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What determines the shape of a snowflake?

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Chris Westbrook Chris Westbrook | 10:00 UK time, Thursday, 20 January 2011

d ~ 51'456'000 km: day 20 of Earth's orbit

The UK snowfall this past winter gave us a great opportunity to see what snowflakes really look like, rather than just admire them as patterns on Christmas cards. It's often surprisingly easy to observe the shapes of the ice crystals by eye as they fall onto your coat. About a week before Christmas it was snowing heavily in my garden and I took some photos of the crystals which were landing:

Snowflakes shot by Chris Westbrook

Chris Westbrook

I caught the crystals on an old black tin which I keep in my shed (so the surface of it was nice and cold). Most digital compact cameras have a 'macro' mode now, and this is what I used here. The first thing that struck me from these pictures was how much the shape varies from flake to flake. So why is that?

Well, the biggest influence on a snowflake as it grows is temperature. This was first unravelled by the Japanese physicist Ukichiro Nakaya in the 1930s, who was the first to grow snowflakes artificially in a lab. The incredible fact that he discovered is that ice grows in completely different ways depending on what the temperature is. At -2C it forms small thin hexagon shapes; go down a few more degrees to -5C and it forms long slender needle-shaped crystals. Go colder still to -15C and you get the classic six-arm stellar snowflakes we all know and love: these are often 100 times as wide as they are thick. A bit colder still at -20C we get crystals shaped like pencils. Below -25C it gets even more complicated, with many individual pencil or hexagon crystals growing out from a single point to form messy complex structures.

So the shape of a snow crystal depends on the temperature at which it formed in the atmosphere right? Well this is often kilometres above us in the atmosphere: so by the time they fall to earth they've been falling for a couple of hours. During this time they will have passed through a whole range of different temperatures, modifying the shape of the crystal as it grows. To complicate things further, as the crystals fall through the cloud they inevitably collide with each other, sticking together to form clusters. The closer the temperature is to 0C, the 'stickier' the surface of the ice gets - that's why you get the really huge fluffy flakes when the temperature is hovering close to the freezing: these big flakes are dozens of individual crystals stuck together like the one in the centre of my photo.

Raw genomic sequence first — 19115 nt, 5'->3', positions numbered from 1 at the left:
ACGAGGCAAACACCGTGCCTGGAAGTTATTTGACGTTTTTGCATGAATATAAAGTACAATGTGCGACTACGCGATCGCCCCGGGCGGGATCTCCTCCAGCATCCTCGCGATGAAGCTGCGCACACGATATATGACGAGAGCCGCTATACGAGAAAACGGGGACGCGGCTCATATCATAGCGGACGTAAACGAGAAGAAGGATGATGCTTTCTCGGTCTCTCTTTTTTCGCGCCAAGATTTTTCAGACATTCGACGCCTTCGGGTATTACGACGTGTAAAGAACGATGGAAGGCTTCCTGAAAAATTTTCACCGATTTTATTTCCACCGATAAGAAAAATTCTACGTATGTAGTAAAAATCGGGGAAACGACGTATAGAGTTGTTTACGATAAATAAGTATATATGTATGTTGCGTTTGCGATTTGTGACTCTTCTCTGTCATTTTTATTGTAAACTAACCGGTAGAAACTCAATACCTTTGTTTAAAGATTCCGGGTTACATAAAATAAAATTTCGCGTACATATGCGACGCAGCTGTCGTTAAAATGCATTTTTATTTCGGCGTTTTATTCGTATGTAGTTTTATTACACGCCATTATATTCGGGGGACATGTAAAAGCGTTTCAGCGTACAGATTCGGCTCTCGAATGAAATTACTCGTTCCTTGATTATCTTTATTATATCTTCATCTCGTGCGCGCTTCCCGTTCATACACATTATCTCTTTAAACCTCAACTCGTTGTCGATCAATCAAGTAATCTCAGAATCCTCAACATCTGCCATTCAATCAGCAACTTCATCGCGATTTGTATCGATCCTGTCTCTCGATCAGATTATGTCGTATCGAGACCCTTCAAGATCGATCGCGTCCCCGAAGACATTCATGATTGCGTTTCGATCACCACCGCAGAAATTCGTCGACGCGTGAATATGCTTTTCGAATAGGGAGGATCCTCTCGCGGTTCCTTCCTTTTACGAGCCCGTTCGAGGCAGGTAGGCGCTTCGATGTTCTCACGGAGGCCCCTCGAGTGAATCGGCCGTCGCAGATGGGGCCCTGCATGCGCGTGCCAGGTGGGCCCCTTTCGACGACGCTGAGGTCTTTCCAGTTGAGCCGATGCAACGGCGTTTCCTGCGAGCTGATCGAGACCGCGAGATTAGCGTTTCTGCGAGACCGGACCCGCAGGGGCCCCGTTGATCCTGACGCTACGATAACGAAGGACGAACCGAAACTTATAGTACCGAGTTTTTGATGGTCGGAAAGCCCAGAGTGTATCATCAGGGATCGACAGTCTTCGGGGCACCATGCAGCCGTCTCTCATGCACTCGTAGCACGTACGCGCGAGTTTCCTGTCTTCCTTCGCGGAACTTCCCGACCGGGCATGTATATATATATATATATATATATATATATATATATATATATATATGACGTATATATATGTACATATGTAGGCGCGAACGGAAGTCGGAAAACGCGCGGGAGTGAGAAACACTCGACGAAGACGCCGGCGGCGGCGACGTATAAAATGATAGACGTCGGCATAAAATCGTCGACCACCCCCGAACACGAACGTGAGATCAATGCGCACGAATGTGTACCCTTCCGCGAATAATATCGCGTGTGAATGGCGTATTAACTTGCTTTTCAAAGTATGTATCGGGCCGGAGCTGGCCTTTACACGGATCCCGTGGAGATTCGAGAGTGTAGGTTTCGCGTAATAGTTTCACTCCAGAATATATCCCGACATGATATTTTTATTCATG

So how can researchers possibly observe this complicated evolution of snowflakes as they grow, fall and stick together? Well one way is using radar. Just as aircraft reflect radio waves, so believe it or not, do snowflakes. Our research group at the University of Reading uses radars based at the Chilbolton Observatory to unravel the evolution of snowflakes as they fall through clouds, monitoring their shape, fall speed and number. This may seem a bit academic, after all many of us in the UK only get a few days of snowfall each year. But of course, even if the temperature at the ground is above 0C, the temperature several kilometres above us is well below freezing. So clouds of snow crystals are above us throughout the year - it's just that if they fall to earth, they melt into raindrops first. In fact, the majority of rain in the UK forms this way - by melting snow formed many kilometres up in the atmosphere.

Chris Westbrook is based in the Department of Meteorology at Reading University

Have you got any interesting observations of snow crystals over the winter? Let 23 degrees know here.

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